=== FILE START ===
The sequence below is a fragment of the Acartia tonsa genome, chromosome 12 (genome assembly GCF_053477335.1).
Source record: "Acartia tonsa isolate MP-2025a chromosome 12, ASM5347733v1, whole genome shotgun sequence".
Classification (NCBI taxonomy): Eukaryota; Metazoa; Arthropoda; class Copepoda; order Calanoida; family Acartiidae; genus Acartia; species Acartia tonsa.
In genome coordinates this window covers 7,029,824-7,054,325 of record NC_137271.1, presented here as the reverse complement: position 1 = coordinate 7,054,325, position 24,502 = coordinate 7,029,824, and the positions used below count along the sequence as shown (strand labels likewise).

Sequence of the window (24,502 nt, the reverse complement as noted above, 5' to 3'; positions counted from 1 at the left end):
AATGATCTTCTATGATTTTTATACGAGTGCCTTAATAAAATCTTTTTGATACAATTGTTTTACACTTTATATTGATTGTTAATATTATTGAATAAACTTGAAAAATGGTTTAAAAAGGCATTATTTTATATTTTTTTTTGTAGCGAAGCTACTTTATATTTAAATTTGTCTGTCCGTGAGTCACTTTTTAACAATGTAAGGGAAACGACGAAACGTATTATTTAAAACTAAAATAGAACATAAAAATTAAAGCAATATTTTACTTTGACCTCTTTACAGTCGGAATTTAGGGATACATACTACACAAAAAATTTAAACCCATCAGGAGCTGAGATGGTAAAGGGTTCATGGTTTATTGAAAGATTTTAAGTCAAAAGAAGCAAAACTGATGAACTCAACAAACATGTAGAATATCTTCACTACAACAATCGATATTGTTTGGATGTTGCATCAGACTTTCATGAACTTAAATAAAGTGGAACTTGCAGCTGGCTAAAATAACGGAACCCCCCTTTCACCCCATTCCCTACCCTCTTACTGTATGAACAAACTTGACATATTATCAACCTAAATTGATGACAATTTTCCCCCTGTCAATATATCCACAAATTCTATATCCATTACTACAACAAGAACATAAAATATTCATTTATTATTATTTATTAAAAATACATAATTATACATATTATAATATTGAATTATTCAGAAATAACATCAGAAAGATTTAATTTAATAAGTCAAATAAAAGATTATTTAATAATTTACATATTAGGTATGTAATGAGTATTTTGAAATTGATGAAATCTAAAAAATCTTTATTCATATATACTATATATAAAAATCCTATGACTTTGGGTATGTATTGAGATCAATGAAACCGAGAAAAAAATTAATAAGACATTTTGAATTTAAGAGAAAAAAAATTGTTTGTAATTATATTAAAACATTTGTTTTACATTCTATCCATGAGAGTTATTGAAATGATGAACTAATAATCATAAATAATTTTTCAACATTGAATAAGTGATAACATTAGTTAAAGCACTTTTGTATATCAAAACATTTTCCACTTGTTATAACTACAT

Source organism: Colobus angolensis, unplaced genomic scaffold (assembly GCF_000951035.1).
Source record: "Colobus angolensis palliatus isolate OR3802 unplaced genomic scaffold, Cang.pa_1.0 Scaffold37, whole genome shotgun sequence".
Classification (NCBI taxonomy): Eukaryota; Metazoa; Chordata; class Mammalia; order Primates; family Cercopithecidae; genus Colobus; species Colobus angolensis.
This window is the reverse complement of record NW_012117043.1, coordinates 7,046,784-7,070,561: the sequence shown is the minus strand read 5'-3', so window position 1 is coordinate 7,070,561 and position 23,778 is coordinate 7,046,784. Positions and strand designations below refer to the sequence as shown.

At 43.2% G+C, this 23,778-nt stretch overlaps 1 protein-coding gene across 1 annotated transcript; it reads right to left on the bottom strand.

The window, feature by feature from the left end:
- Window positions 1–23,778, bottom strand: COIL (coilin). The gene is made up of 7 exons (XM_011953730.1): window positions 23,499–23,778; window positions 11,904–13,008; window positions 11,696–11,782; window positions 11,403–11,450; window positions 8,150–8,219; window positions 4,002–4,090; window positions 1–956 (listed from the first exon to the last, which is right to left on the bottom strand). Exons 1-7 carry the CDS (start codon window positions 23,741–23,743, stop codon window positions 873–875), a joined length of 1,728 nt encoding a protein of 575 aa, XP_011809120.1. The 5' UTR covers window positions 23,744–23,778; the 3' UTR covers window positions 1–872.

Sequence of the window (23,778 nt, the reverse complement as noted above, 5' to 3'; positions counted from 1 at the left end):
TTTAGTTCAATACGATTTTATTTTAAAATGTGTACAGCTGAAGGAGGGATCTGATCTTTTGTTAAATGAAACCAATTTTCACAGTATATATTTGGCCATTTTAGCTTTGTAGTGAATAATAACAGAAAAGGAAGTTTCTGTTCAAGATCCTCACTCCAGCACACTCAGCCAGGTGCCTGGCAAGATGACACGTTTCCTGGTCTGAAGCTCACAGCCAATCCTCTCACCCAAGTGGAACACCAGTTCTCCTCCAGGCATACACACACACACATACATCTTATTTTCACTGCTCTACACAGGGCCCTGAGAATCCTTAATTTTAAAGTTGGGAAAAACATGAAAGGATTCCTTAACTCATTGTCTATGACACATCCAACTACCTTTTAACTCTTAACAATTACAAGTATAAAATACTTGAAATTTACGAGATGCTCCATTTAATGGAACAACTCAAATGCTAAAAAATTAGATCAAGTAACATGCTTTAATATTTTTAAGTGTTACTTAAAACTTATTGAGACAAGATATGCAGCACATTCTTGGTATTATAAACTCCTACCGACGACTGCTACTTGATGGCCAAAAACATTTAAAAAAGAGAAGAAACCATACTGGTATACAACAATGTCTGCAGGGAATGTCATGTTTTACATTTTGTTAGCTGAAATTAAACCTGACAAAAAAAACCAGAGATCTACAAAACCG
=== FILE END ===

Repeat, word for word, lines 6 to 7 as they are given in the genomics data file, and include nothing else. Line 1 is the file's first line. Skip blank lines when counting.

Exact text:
AATGATCTTCTATGATTTTTATACGAGTGCCTTAATAAAATCTTTTTGATACAATTGTTTTACACTTTATATTGATTGTTAATATTATTGAATAAACTTGAAAAATGGTTTAAAAAGGCATTATTTTATATTTTTTTTTGTAGCGAAGCTACTTTATATTTAAATTTGTCTGTCCGTGAGTCACTTTTTAACAATGTAAGGGAAACGACGAAACGTATTATTTAAAACTAAAATAGAACATAAAAATTAAAGCAATATTTTACTTTGACCTCTTTACAGTCGGAATTTAGGGATACATACTACACAAAAAATTTAAACCCATCAGGAGCTGAGATGGTAAAGGGTTCATGGTTTATTGAAAGATTTTAAGTCAAAAGAAGCAAAACTGATGAACTCAACAAACATGTAGAATATCTTCACTACAACAATCGATATTGTTTGGATGTTGCATCAGACTTTCATGAACTTAAATAAAGTGGAACTTGCAGCTGGCTAAAATAACGGAACCCCCCTTTCACCCCATTCCCTACCCTCTTACTGTATGAACAAACTTGACATATTATCAACCTAAATTGATGACAATTTTCCCCCTGTCAATATATCCACAAATTCTATATCCATTACTACAACAAGAACATAAAATATTCATTTATTATTATTTATTAAAAATACATAATTATACATATTATAATATTGAATTATTCAGAAATAACATCAGAAAGATTTAATTTAATAAGTCAAATAAAAGATTATTTAATAATTTACATATTAGGTATGTAATGAGTATTTTGAAATTGATGAAATCTAAAAAATCTTTATTCATATATACTATATATAAAAATCCTATGACTTTGGGTATGTATTGAGATCAATGAAACCGAGAAAAAAATTAATAAGACATTTTGAATTTAAGAGAAAAAAAATTGTTTGTAATTATATTAAAACATTTGTTTTACATTCTATCCATGAGAGTTATTGAAATGATGAACTAATAATCATAAATAATTTTTCAACATTGAATAAGTGATAACATTAGTTAAAGCACTTTTGTATATCAAAACATTTTCCACTTGTTATAACTACAT

Source organism: Colobus angolensis, unplaced genomic scaffold (assembly GCF_000951035.1).